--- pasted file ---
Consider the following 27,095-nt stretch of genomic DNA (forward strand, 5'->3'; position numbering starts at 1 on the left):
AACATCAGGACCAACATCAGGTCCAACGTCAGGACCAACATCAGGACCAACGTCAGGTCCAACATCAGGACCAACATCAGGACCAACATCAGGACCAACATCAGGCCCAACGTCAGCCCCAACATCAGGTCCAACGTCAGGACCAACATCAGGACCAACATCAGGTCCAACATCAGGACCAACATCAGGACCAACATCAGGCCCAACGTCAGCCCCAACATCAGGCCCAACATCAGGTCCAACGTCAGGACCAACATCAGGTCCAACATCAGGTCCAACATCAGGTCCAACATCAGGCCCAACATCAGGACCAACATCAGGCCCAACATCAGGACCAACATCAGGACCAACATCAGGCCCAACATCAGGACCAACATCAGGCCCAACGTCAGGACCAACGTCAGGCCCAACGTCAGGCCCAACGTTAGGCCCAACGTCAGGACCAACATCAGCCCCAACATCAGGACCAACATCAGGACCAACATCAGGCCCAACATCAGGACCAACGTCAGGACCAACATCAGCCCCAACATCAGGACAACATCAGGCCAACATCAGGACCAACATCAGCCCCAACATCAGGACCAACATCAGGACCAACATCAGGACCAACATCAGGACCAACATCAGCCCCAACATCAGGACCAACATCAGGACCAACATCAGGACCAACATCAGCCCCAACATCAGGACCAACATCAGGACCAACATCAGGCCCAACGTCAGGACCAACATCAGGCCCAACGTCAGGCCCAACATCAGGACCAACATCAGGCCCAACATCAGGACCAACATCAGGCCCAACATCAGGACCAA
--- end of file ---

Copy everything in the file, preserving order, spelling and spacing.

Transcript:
Consider the following 27,095-nt stretch of genomic DNA (forward strand, 5'->3'; position numbering starts at 1 on the left):
AACATCAGGACCAACATCAGGTCCAACGTCAGGACCAACATCAGGACCAACGTCAGGTCCAACATCAGGACCAACATCAGGACCAACATCAGGACCAACATCAGGCCCAACGTCAGCCCCAACATCAGGTCCAACGTCAGGACCAACATCAGGACCAACATCAGGTCCAACATCAGGACCAACATCAGGACCAACATCAGGCCCAACGTCAGCCCCAACATCAGGCCCAACATCAGGTCCAACGTCAGGACCAACATCAGGTCCAACATCAGGTCCAACATCAGGTCCAACATCAGGCCCAACATCAGGACCAACATCAGGCCCAACATCAGGACCAACATCAGGACCAACATCAGGCCCAACATCAGGACCAACATCAGGCCCAACGTCAGGACCAACGTCAGGCCCAACGTCAGGCCCAACGTTAGGCCCAACGTCAGGACCAACATCAGCCCCAACATCAGGACCAACATCAGGACCAACATCAGGCCCAACATCAGGACCAACGTCAGGACCAACATCAGCCCCAACATCAGGACAACATCAGGCCAACATCAGGACCAACATCAGCCCCAACATCAGGACCAACATCAGGACCAACATCAGGACCAACATCAGGACCAACATCAGCCCCAACATCAGGACCAACATCAGGACCAACATCAGGACCAACATCAGCCCCAACATCAGGACCAACATCAGGACCAACATCAGGCCCAACGTCAGGACCAACATCAGGCCCAACGTCAGGCCCAACATCAGGACCAACATCAGGCCCAACATCAGGACCAACATCAGGCCCAACATCAGGACCAA